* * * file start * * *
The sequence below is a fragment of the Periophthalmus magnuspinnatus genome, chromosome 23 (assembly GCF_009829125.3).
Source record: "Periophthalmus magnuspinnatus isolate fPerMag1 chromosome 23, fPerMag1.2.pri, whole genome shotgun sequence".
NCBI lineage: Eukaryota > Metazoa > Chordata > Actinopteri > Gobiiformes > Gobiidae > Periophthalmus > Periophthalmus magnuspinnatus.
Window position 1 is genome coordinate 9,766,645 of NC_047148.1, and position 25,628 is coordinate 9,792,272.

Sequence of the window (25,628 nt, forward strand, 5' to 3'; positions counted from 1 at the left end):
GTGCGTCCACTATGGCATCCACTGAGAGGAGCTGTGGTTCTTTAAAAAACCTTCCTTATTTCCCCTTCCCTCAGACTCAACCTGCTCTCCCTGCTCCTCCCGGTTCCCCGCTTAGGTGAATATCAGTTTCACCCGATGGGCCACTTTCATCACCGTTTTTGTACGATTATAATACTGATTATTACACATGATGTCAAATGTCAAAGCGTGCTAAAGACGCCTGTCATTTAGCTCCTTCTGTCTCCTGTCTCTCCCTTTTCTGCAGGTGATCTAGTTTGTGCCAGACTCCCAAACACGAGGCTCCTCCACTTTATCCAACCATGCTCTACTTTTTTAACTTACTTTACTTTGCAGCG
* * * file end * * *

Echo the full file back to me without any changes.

The sequence below is a fragment of the Periophthalmus magnuspinnatus genome, chromosome 23 (assembly GCF_009829125.3).
Source record: "Periophthalmus magnuspinnatus isolate fPerMag1 chromosome 23, fPerMag1.2.pri, whole genome shotgun sequence".
NCBI lineage: Eukaryota > Metazoa > Chordata > Actinopteri > Gobiiformes > Gobiidae > Periophthalmus > Periophthalmus magnuspinnatus.
Window position 1 is genome coordinate 9,766,645 of NC_047148.1, and position 25,628 is coordinate 9,792,272.

Sequence of the window (25,628 nt, forward strand, 5' to 3'; positions counted from 1 at the left end):
GTGCGTCCACTATGGCATCCACTGAGAGGAGCTGTGGTTCTTTAAAAAACCTTCCTTATTTCCCCTTCCCTCAGACTCAACCTGCTCTCCCTGCTCCTCCCGGTTCCCCGCTTAGGTGAATATCAGTTTCACCCGATGGGCCACTTTCATCACCGTTTTTGTACGATTATAATACTGATTATTACACATGATGTCAAATGTCAAAGCGTGCTAAAGACGCCTGTCATTTAGCTCCTTCTGTCTCCTGTCTCTCCCTTTTCTGCAGGTGATCTAGTTTGTGCCAGACTCCCAAACACGAGGCTCCTCCACTTTATCCAACCATGCTCTACTTTTTTAACTTACTTTACTTTGCAGCG